Reflecting on Islamic Radicalism, Islamic Terrorism, Islamo-fascism, whatever you call it…
Since the violent deaths of over fifty innocents in Orlando, Florida on Sunday, 12 June, I have watched a national political and policy debate over just what to call “this thing” that happened. How we classify the violent act has become a hot potato. Politicians and policy pundits have been arguing over the origins of the motivation … is it Islamic Radicalism, Islamic Terrorism, Islamo-fascism…?
Outside of the political realm, academics in the field of Islamic Studies have been debating the etymology of these terms for over thirty years too. Those of us involved in modern Islamic Studies have also come up with a wide variety of terms. The reason that “this thing” defies an easy definition is precisely because it is complicated. And no simple definition will provide an answer to cure it.
What I have found troubling over the last week is the characterization of “this thing” as the result of a religious text. This is precisely what Glenn Beck argues in his latest work, It Is About Islam (2015). Mr Beck argues that he is simply reading the Qur’an for himself (in English translation, of course), and comparing that with what the Islamic Radicalists, Islamic Terrorists, Islamo-fascists say and do. His conclusion is that the root cause is pretty straight forward: they do what their text tells them to do. If Mr. Beck and others are right, this leaves us with clear policy decisions to make regarding Muslims.
But there are two problems with his conclusions.
First, 1.8 billion Muslims around the world have a wide variety of ways in which they read and interpret the Qur’an. The Islamic Radicalists, Islamic Terrorists, Islamo-fascists often use the interpretive theory of naskh (abrogation) to argue that the passages in the Qur’an that describe positive relations with non-Muslims have been abrogated, or superseded, by later passages of the Qur’an that call for radical subjugation of others. This is why you often hear about the “Sword Verses” from Sura 9 (al-Tawbah) that commands them to “slay the infidels…” According to their abrogation theory the “Sword verses” are some of the later verses of the Qur’an revealed to Muhammad and thus the more authoritative.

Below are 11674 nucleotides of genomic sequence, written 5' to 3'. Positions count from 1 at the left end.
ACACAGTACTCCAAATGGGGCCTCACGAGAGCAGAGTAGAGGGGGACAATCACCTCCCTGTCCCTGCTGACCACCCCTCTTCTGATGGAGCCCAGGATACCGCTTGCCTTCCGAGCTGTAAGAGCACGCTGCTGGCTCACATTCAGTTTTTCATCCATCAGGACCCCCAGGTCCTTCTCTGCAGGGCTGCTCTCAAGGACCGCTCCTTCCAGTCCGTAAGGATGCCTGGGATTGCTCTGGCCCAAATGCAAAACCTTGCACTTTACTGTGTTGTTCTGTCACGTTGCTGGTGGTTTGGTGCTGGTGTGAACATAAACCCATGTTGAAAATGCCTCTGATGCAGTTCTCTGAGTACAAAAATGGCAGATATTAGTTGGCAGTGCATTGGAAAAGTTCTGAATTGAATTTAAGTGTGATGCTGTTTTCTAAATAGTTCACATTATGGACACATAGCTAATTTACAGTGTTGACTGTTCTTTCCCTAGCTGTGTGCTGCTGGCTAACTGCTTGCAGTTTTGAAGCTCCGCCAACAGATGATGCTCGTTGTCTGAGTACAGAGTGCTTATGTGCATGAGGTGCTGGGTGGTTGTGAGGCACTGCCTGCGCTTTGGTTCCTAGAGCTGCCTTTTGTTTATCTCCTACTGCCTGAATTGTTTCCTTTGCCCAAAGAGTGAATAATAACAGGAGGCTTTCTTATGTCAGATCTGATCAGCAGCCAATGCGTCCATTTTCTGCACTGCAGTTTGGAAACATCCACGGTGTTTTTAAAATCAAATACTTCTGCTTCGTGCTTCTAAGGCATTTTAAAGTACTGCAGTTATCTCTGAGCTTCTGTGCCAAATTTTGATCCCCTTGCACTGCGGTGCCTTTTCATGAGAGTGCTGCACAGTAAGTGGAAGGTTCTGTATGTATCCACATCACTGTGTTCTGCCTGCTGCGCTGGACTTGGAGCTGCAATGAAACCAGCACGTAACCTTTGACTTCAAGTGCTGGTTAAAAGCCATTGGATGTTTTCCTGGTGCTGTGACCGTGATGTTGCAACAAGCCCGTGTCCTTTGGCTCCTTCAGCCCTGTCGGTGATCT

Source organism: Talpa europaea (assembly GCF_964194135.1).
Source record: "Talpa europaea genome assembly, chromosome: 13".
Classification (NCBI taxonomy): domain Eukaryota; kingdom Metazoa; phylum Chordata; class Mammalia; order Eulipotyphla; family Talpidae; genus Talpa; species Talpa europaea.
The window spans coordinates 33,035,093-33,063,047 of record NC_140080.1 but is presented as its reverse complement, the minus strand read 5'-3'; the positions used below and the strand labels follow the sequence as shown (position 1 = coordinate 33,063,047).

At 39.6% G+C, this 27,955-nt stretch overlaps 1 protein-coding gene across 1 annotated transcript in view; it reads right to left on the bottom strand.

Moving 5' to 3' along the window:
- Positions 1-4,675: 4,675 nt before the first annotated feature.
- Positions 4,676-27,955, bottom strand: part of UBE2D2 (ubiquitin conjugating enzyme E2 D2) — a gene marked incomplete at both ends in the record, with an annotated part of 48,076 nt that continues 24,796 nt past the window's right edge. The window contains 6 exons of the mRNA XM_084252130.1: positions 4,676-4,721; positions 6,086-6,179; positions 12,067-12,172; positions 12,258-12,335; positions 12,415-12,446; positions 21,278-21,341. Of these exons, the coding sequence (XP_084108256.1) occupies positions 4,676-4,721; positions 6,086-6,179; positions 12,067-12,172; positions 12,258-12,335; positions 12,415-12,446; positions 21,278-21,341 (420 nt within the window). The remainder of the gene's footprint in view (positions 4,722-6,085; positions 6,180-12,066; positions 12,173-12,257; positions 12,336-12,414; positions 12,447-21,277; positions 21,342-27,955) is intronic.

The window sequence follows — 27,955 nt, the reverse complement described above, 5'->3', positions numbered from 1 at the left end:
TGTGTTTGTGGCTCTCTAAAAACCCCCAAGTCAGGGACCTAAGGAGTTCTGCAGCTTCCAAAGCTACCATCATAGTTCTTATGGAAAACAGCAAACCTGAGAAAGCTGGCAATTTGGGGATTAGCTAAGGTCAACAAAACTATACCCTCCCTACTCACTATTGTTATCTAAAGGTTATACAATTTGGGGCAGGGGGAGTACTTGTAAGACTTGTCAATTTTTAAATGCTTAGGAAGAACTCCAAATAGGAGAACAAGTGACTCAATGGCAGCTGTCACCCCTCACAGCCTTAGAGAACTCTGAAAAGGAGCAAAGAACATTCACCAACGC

However, not all Muslims agree on this view of naskh, or on the specific order of revealed verses. Many Muslims actually see such verses in much the same way that some Jews and Christians might read the story of David and Goliath and the war against the Philistines in 1 Samuel 17. In my experience, most believers view this story as a historically conditioned event from which modern believers might draw some principled ethical or spiritual lessons that have nothing to do with warfare. Many Muslims look to the asbab al-nuzul (the gates of descent) or historical events in which the revelation of the Qur’an came as a way to help understand God’s will for today. And, just like Jews and Christians, there are a wide variety of ways in which believers interpret the same text. Just as Christians interpret the Bible very differently in regards to, say… issues of sexuality, Muslims have a wide variety of hermeneutical expressions. So, the Qur’an is not simply the source of the issue.